Nineteenth-Century Britain by Christopher Harvie
A Very Short Introduction

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First published as part of the best-selling The Oxford Illustrated History of Britain, Christopher Harvie and Colin Matthew's Very Short Introduction to Nineteenth-Century Britain is a sharp but subtle account of remarkable economic and social change and an even more remarkable political stability. Britain in 1789 was overwhelmingly rural, agrarian, multilingual, and almost half Celtic. By 1914, when it faced its greatest test since the defeat of Napoleon, it
was largely urban and English. Christopher Harvie and Colin Matthew show the forces behind Britain's rise to its imperial zenith, and the continuing tensions within the nations and classes of the 'union state'.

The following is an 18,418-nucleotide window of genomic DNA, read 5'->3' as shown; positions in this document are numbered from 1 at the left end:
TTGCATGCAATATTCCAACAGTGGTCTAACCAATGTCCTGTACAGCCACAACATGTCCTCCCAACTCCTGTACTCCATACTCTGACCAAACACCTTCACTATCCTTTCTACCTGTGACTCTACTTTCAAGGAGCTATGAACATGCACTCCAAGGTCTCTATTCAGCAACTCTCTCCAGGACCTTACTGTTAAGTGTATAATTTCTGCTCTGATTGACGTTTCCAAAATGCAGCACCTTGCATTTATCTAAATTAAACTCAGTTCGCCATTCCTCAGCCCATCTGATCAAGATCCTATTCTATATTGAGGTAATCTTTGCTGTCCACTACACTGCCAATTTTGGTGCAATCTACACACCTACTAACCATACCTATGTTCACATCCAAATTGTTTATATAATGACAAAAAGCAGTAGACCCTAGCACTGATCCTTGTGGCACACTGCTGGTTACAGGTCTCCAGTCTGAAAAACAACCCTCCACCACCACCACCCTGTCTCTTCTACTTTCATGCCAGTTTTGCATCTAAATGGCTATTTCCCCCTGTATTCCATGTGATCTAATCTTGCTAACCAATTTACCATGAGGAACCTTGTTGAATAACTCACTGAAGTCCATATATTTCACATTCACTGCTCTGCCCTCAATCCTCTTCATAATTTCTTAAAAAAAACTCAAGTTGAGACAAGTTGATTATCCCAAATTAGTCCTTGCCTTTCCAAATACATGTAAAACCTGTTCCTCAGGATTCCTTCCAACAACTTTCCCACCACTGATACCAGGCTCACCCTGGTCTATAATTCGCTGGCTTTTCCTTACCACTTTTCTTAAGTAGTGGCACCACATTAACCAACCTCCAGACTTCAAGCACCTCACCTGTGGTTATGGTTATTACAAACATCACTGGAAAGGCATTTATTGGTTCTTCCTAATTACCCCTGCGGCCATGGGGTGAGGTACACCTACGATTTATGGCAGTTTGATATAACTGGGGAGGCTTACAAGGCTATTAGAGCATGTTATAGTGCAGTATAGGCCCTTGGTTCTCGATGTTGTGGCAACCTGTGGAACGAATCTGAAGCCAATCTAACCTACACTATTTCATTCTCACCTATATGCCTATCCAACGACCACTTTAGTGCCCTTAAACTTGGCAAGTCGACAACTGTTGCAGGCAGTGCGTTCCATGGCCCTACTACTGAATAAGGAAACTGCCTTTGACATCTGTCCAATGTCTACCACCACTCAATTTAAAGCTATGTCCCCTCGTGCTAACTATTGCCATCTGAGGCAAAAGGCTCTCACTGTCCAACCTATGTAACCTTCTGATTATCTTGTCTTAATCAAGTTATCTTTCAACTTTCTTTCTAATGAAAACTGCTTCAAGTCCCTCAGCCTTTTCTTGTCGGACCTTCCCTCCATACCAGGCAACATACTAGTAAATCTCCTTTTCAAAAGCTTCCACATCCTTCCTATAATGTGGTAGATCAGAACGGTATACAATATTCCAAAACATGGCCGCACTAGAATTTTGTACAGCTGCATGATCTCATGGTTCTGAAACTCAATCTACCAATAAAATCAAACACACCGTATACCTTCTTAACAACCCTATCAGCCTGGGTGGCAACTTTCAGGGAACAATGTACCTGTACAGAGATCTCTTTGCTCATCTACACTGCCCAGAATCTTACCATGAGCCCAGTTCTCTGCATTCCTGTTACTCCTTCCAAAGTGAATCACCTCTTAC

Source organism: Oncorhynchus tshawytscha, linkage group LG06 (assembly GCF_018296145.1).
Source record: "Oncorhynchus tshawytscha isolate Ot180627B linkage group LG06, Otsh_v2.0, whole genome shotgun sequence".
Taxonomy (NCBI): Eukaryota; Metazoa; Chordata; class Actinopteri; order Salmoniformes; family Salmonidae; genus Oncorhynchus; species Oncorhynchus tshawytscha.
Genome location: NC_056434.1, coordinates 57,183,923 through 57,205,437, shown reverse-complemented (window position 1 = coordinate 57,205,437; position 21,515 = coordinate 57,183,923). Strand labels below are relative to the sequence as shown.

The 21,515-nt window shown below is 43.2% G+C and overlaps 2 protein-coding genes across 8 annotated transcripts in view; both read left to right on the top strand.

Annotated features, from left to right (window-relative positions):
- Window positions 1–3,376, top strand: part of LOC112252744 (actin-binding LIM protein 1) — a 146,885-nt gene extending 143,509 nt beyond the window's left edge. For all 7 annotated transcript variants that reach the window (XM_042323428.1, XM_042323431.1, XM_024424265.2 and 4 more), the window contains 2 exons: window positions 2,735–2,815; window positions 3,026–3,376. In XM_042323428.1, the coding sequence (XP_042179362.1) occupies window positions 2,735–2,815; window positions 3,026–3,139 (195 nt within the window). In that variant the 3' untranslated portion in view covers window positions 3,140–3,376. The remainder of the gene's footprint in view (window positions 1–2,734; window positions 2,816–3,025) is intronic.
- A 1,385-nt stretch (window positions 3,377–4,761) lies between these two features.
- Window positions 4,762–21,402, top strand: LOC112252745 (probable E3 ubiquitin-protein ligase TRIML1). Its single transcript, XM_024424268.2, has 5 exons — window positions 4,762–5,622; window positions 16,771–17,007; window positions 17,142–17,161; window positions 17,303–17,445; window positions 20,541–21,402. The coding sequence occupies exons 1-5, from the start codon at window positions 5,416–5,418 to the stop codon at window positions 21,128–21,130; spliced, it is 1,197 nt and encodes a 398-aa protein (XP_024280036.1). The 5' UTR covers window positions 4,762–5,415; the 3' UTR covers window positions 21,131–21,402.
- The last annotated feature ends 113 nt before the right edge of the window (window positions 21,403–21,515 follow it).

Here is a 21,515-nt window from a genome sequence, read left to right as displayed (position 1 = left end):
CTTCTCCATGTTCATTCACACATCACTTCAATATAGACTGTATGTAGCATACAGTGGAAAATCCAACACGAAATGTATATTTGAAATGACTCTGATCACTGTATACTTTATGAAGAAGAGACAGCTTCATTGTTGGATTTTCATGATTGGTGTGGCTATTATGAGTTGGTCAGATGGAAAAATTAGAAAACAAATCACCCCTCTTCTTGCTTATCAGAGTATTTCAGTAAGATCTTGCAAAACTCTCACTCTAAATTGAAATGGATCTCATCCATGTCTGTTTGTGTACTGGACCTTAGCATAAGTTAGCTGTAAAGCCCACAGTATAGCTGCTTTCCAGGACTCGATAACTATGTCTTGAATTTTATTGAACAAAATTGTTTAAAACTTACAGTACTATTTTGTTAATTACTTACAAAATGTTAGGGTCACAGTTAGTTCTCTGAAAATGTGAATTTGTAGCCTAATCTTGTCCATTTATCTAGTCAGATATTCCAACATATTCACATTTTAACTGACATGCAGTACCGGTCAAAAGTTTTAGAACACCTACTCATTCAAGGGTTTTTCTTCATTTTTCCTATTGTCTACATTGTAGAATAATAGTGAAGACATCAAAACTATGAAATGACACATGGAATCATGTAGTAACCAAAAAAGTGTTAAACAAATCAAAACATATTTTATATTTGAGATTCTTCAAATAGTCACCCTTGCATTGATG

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About Christopher Harvie

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Christopher Harvie, Professor of British and Irish Studies at Tubingen University, made himself the leading historian of twentieth-century Scotland with two classic works, Scotland and Nationalism (1977, third edition 1998) and No Gods and Precious Few Heroes: Twentieth-Century Scotland (1981, thirdedition, 2000). Educated at the High School and University of Edinburgh, a pioneer of distance learning at the Open University, and a polymath in the tradition of Adam Smith and Patrick Geddes, Harvie now brings his interest in technology, politics and culture, displayed in The Lights ofLiberalism (on the Oxbridge elite, 1976), The Centre of Things (on political fiction, 1991) and Fool's Gold (on North Sea oil, 1994) to bear on his own country, in A Short History of Scotland.
Published August 10, 2000 by Oxford Paperbacks. 172 pages
Genres: History, Travel, Education & Reference. Non-fiction

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